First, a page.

11 The Sharp End
Posted on: January 14, 2013
[Map] Carta Marina, Martin Waldseemoeller, 1516; Courtesy Geography and Map Division, Library of Congress
The silver peak rose above a dark pine forest like the tip of a half-moon. Quick with desire, the Reverend Walter Weston leapt up the riverbed from stone to stone, amid a blaze of rushing water. It was August 1892: the British missionary's second attempt to climb Mt. Yarigatake in the Hida Mountains of Japan. As usual, Weston hired local guides. Past tree line, the light fell undimmed over broken rocks, bright grasses and rays of snow. Holds formed, as if by magic, up a pinnacle of gnarled, palegrey slabs. He stepped, at last, onto the narrow summit. "Yarigatake is ours," he later wrote, "and save for Fuji the peerless, we stand on the loftiest point of the whole surface of this mountain empire."
Beneath his feet, the country unfolded like a giant map. The faint plume of a volcano hovered in the distance. The blue fringe of the ocean flashed. One by one, he traced the dense, meandering lines of peaks and gazed into the green shadows of wild ravines. Mountaineers had already climbed many of the great summits of the European Alps. Here, there was still so much that seemed unexplored. Two years later, his guides led him through a tangled wood of deep moss and rotting trees, over snowfields and water-burnished stone to the top of Mt. Kasagatake. There, Weston noted: "We found a tiny cairn, erected by the hunters on some former visit.... Excepting themselves—or some of their comrades— [the guides] told us we were the first climbers, European or Japanese to set foot on the top."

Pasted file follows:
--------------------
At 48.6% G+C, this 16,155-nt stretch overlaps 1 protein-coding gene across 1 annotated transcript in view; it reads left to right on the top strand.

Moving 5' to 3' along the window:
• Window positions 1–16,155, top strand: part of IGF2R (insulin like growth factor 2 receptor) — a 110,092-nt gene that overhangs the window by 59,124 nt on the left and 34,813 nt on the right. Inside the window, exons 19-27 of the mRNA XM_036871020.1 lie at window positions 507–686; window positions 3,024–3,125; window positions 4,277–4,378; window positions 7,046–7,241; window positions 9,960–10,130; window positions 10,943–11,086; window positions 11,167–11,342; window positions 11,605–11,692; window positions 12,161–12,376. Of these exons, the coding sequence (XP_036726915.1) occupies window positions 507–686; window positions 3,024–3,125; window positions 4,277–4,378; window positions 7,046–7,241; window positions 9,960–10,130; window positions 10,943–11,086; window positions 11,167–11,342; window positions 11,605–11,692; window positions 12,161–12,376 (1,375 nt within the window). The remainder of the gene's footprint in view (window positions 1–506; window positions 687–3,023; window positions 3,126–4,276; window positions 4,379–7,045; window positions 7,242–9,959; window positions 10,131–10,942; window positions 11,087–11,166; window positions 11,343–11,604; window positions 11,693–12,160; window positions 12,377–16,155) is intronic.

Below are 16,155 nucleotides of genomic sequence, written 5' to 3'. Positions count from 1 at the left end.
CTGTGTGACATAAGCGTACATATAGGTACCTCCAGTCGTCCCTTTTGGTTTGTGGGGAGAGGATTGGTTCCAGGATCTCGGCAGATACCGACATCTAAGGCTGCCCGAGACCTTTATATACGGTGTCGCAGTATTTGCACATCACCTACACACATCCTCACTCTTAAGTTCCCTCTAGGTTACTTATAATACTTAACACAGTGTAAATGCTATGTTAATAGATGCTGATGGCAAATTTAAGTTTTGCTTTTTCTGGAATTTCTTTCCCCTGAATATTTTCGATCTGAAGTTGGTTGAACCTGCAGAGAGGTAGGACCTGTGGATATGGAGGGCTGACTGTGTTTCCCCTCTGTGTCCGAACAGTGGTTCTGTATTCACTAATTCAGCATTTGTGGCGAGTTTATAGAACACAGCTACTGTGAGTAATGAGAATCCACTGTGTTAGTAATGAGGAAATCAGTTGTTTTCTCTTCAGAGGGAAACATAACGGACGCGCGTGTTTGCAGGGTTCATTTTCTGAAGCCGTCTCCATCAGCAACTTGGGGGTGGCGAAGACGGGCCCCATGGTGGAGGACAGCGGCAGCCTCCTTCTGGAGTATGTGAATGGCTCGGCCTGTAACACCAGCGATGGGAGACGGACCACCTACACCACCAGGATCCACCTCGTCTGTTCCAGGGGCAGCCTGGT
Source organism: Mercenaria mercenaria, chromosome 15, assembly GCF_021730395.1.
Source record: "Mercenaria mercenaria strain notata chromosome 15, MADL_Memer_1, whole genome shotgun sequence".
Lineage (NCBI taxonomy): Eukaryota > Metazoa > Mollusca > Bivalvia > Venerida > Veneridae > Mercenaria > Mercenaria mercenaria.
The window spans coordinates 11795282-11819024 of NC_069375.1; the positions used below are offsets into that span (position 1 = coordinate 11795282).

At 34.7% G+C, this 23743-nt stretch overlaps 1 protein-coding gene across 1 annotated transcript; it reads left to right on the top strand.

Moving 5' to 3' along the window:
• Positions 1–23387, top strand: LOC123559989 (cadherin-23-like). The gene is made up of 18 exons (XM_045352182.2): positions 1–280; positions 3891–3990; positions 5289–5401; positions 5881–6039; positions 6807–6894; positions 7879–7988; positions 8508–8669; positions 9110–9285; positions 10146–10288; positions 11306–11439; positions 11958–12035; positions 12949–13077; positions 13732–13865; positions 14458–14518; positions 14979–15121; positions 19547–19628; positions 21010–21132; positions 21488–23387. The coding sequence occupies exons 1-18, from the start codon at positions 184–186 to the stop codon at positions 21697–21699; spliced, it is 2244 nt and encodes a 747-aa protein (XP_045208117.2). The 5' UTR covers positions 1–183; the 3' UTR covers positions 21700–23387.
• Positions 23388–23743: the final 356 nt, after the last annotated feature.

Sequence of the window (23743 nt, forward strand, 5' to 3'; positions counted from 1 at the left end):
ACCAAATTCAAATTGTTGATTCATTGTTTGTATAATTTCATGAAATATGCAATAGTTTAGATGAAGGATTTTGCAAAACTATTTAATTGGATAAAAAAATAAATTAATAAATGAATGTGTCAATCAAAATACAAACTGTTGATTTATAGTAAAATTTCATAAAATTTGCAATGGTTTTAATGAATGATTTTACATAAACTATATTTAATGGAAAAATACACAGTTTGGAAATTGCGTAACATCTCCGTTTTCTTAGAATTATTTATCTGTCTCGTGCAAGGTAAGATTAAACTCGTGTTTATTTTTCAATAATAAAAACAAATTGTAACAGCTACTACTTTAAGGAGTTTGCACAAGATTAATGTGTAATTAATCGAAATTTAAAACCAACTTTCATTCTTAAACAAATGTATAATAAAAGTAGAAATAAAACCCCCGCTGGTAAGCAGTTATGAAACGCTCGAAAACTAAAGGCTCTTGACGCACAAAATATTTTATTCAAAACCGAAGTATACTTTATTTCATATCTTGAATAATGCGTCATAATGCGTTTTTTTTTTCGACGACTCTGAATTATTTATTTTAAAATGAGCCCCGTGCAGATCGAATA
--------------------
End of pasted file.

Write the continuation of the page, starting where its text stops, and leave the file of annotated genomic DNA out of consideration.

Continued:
In 1896 Weston published Mountaineering and Exploration in the Japanese Alps, describing "almost the least known, though in many respects, the most interesting regions of Japan." The Hida Mountains were, indeed, mostly "uncharted," in a certain sense. On the few available maps, the ridgelines were inaccurately drawn. No detailed guidebooks existed (Karen Wigen, Journal of Japanese Studies 31:1). But, as the Slovenian alpinist Marko Prezelj points out, "uncharted does not equal unknown."
In this same range, local people had hunted bears and held religious ceremonies for thousands of years. Since the seventh century, mountaineering priests (known as yamabushi) had guided pilgrims up summits and dangled from rock walls in search of visions. A village temple conserved the handwritten account by the monk Banryu (1786-1840) of his route up Kasagatake. As he clambered over "crags and pinnacles so precipitous that words could not describe them," he left behind small Buddhist statues to mark the way for others. On the tops of both Kasagatake and Yarigatake, he beheld the Buddha of Infinite Life and Light emerge from a rainbow of mist. It was his cairn that Weston had seen. (See Scott Schnell's "Believing Is Seeing," Nature, Science, and Religion, ed. Catherine Tucker, 2012.)
Nonetheless, to many of Weston's readers, the British missionary's adventures were the first "historically significant" ascents of those peaks. At the time, most European audiences considered ranges to be "unknown" until they appeared in Western books, articles and maps. Local topographic knowledge seemed to flicker in and out of exploration literature, like cloud shadows too unsubstantial or fanciful to reflect a measurable earth. In 1905 Weston cofounded the Japanese Alpine Club. Today, he is remembered as one of the originators of "modern Japanese mountaineering." His sculpture is embedded in a rock in Kamikochi. A "Weston Festival" takes place each June. Only in recent years have villagers begun to look for the traces of Banryu's climb, finding a few of the original markers lost amid the cliffs, the moss and trees.